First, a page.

Not only that, but they managed to make a life with each other and provide a great home for my four younger siblings and I along the way. As far as I can tell, they did most of it with love, dreams, stubbornness and hard work.

I am a life. The unborn child this letter was penned to is a life.

If the author ever does think she’s ready to have a baby, that life won’t be the same one as she terminated.

There will be some people who are probably going to get offended at me for making these statements. But I am not sorry. It bothers me when people get so easily upset over an animal being abused but then look the other way or even support abortion. I’m not saying animal abuse is right, but a human life is much more valuable than any animal.

If you want to get angry with me for my stance on this topic, then be my guest. But the next time you say anything in support of abortion because “it’s a woman’s right,” you need to look me in the eye first and tell me my life doesn’t matter.


Everyone deserves the World Series

by Emre K. Erku

It doesn’t matter if you love baseball or not, every single person in this wide world, U.S. passport or none, should be given the opportunity to attend at least one World Series game.

To experience the crowd, the ginormous athletes blowing bubble gum, the amazing food, the endless media, the happy kids, the diversity of attendees, winning, losing, glory and hardship.

For me, having only had the “pleasure” of screaming at a television screen for years on end, the World Series is all of the athletes’ beyond respectable hardwork being put on the line; the suspense of finding out if the fruits of their hard labor will be squashed or consumed like gods. And these moments are at their peak when the latter games travel into the seventh, eighth and ninth innings, when the relieving and closing pitchers’ eyes hide under the bills of their caps, staring down the hitters, waving their bats at them in a mix of mockery and focused severity. With a full count on the board and not just the teams’ ultimate success on the line, but an entire city’s emotions. A world of fandom memory can bow down to just one pitch. Either a cold strike punching into the catcher’s glove, or the batter making contact with the ball, sounding like a giant candy cane has just snapped in half.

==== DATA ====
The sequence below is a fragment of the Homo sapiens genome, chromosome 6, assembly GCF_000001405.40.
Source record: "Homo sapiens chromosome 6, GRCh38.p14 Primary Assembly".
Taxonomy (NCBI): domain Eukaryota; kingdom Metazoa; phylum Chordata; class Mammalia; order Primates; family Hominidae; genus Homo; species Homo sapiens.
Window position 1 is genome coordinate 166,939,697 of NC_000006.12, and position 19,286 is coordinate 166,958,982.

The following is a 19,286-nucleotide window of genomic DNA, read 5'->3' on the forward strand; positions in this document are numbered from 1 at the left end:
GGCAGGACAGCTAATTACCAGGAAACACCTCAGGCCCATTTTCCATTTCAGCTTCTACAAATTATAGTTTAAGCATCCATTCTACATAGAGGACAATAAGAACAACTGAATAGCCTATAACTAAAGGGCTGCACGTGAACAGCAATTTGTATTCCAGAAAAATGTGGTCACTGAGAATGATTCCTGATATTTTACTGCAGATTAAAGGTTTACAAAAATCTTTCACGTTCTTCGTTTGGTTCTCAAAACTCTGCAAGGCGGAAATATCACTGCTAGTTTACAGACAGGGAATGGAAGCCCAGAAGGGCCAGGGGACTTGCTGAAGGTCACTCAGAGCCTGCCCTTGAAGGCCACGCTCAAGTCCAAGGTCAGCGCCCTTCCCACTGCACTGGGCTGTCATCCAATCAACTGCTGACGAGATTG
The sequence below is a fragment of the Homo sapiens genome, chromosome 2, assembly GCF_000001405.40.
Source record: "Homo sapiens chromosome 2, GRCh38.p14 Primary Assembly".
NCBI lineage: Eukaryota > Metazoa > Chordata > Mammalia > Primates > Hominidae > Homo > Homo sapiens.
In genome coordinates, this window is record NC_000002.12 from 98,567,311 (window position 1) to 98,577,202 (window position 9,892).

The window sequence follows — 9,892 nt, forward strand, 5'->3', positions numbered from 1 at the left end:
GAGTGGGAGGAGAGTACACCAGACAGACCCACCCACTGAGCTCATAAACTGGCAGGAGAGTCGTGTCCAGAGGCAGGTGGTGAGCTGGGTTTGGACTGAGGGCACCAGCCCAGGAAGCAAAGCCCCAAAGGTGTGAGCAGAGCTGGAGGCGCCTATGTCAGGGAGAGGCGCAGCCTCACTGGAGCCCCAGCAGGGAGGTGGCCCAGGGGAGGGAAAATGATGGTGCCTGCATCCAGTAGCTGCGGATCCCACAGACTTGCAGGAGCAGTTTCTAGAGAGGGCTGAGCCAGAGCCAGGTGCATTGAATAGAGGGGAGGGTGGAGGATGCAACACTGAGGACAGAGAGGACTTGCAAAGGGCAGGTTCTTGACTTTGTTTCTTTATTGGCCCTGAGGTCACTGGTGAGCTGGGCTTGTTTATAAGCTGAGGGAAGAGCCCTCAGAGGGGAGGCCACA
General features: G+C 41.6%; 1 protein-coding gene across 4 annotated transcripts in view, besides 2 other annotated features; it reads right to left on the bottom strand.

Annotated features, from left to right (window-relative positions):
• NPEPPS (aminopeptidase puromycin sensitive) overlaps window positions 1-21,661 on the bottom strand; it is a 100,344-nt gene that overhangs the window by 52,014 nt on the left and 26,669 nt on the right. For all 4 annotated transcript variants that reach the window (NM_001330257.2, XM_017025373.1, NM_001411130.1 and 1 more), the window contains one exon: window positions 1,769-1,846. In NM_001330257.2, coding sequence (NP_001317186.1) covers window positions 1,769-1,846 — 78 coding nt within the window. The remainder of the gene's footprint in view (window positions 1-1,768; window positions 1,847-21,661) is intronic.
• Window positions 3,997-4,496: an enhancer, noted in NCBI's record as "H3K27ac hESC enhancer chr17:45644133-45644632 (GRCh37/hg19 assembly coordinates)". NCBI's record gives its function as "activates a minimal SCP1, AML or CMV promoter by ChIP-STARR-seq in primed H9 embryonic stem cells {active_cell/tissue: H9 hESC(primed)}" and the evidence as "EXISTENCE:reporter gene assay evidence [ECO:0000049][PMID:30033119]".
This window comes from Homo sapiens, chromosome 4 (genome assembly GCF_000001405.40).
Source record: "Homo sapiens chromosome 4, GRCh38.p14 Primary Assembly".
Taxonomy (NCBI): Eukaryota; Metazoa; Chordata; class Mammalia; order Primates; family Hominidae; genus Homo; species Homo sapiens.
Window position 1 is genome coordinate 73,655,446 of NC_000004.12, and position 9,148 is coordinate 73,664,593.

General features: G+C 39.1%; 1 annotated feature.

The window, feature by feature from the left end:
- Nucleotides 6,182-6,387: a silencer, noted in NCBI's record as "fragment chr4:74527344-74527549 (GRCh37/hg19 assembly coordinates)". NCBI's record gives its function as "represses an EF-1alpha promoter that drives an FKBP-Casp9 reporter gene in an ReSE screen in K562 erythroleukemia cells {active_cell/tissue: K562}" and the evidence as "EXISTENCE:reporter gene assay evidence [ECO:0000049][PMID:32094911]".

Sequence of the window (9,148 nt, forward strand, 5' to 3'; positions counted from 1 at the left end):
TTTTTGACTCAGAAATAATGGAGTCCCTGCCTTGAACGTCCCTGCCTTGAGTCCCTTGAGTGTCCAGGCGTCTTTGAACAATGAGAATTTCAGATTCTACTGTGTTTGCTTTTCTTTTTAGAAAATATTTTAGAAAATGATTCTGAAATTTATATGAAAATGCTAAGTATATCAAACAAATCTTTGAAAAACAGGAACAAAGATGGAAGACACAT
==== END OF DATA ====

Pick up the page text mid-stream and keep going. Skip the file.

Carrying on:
During the writing of this column, the series between Kansas City and San Francisco was tied 1-1, and this writer prays that the Royals come out on top. I know what it’s like to be a fan of a team that doesn’t win the pennant much – last time the Twins won the World Series was 1991. Some of you may remember old Jack Buck saying, “And we’ll see you tomorrow night” after the late great Kirby Puckett belted a home run in the 11th inning. The Royals haven’t won the Series since 1985, and if my gut feeling tells me, the series will go to game seven and THEY WILL WIN by one run. But I hate to admit, I have been wrong before, just ask my ex-girlfriend.

Anyway, being in attendance at a World Series game, and witnessing such a massive group of 40,000 plus people sharing such an unforgettable moment is something EVERYONE shouldn’t be deprived of.

One day, I will go to the World Series, even if it means dressing up like an usher or a groundskeeper to gain entry. One day I will go; I will go before it’s time to kick that inevitable bucket.

You should too.


Fiksdal Funeral Home